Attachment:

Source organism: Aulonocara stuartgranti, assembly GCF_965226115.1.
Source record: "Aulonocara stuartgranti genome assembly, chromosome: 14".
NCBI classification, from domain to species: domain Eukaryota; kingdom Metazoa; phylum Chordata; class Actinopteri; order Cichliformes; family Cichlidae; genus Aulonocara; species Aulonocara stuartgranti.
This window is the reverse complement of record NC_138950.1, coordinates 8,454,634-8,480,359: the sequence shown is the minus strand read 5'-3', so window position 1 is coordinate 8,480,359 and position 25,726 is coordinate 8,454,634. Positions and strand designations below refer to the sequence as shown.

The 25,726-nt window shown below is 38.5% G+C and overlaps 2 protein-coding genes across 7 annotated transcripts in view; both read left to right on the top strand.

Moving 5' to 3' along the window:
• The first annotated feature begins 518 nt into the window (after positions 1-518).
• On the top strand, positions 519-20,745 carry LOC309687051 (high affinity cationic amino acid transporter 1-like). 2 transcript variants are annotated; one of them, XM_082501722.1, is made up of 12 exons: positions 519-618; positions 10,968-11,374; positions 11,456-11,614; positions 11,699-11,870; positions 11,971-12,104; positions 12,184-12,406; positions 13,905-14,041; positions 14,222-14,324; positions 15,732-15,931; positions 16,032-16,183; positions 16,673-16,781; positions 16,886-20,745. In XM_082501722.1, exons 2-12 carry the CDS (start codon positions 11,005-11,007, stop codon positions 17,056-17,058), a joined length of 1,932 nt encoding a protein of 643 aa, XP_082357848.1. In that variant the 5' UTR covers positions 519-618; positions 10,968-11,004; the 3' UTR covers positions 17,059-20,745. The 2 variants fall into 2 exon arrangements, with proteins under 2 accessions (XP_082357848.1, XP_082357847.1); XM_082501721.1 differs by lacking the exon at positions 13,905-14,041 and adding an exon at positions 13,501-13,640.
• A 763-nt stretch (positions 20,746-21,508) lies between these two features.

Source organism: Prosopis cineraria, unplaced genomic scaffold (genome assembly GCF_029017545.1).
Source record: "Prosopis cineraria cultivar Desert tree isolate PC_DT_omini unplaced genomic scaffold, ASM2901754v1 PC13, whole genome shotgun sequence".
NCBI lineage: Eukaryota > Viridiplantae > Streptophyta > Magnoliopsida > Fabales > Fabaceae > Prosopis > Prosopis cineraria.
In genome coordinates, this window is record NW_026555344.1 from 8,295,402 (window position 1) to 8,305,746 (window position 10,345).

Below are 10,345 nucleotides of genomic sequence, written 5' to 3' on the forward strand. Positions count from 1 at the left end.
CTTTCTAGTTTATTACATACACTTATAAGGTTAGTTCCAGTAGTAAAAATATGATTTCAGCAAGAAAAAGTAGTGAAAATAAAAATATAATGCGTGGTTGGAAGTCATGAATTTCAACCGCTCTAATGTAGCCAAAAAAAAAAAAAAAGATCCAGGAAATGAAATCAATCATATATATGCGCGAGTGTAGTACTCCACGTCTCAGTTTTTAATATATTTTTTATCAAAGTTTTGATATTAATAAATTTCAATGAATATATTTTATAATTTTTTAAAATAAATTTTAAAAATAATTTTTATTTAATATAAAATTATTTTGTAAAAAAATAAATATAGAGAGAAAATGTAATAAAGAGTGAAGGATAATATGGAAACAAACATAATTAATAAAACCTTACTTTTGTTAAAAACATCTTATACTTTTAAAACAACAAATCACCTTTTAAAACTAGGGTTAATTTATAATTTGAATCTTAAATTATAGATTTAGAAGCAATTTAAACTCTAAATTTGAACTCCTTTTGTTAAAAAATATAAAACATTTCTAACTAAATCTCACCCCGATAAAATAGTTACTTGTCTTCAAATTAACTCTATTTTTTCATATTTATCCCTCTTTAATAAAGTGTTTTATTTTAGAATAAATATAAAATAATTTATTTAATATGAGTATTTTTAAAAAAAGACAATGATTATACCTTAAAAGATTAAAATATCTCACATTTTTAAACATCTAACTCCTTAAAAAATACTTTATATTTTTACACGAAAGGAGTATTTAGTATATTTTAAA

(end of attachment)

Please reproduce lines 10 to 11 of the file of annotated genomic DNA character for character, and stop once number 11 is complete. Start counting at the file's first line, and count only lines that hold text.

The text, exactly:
Source organism: Prosopis cineraria, unplaced genomic scaffold (genome assembly GCF_029017545.1).
Source record: "Prosopis cineraria cultivar Desert tree isolate PC_DT_omini unplaced genomic scaffold, ASM2901754v1 PC13, whole genome shotgun sequence".